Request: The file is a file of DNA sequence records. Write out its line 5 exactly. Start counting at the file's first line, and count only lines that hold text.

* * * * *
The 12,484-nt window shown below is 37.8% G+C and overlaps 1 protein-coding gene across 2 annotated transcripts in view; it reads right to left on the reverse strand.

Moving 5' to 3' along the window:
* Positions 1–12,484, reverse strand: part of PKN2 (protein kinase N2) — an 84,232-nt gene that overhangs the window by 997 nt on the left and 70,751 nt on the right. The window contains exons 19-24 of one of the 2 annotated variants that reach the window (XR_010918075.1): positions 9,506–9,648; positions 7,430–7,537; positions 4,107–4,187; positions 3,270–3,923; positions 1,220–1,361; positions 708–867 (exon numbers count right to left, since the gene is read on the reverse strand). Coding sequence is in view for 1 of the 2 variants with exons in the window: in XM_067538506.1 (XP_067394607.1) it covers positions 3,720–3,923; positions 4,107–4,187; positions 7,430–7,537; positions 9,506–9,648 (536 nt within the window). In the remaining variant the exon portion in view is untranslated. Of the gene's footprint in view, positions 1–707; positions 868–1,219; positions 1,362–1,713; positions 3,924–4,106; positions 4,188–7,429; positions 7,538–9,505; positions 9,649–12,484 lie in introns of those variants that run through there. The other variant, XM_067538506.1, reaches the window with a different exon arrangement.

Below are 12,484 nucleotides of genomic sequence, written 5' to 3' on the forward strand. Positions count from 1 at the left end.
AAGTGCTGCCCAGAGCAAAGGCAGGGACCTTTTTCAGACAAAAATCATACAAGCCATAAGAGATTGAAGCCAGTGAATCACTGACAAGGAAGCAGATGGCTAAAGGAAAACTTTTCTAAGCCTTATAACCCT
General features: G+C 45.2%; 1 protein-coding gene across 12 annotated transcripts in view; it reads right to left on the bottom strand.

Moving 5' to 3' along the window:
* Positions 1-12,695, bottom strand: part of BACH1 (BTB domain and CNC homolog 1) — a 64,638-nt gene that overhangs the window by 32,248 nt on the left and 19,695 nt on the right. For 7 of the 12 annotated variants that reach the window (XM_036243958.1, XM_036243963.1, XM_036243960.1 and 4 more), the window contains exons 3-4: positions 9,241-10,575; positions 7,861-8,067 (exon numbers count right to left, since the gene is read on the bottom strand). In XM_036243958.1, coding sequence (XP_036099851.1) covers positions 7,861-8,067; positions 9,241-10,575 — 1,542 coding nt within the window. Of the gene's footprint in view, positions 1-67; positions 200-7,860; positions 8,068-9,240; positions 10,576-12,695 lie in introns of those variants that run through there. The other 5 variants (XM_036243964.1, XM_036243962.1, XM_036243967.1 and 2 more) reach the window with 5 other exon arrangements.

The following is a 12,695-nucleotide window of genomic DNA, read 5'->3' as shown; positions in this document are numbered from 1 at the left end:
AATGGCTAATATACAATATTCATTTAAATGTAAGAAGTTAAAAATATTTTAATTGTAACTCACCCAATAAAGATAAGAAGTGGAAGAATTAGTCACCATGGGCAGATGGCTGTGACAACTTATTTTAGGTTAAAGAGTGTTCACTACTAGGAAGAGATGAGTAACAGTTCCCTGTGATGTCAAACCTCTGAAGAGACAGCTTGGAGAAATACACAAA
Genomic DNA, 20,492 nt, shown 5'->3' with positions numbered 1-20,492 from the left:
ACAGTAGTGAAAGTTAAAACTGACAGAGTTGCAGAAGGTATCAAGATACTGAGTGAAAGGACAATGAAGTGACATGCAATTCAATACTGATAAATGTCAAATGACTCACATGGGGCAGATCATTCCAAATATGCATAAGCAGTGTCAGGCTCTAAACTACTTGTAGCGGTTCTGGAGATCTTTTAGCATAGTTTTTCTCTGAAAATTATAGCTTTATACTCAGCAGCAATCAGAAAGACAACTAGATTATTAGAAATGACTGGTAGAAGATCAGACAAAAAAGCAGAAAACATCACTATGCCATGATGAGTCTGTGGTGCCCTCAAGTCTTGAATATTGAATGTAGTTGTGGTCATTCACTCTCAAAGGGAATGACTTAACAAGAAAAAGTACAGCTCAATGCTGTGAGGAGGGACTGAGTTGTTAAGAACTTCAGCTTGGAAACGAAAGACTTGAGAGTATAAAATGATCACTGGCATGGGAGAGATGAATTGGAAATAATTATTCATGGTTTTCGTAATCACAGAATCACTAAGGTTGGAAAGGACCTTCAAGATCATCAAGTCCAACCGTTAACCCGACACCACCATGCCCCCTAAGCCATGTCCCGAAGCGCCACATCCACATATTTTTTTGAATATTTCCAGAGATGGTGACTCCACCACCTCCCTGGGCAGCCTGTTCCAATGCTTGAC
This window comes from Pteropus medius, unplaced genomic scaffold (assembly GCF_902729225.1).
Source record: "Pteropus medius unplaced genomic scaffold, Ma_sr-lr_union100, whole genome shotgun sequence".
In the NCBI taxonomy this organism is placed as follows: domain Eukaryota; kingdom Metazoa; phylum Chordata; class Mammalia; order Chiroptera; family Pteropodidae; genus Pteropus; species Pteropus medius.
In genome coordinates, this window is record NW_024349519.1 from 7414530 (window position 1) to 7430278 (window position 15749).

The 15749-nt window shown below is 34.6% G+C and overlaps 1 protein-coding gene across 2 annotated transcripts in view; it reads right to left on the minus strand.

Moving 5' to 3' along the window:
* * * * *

AAGTGCTGCCCAGAGCAAAGGCAGGGACCTTTTTCAGACAAAAATCATACAAGCCATAAGAGATTGAAGCCAGTGAATCACTGACAAGGAAGCAGATGGCTAAAGGAAAACTTTTCTAAGCCTTATAACCCT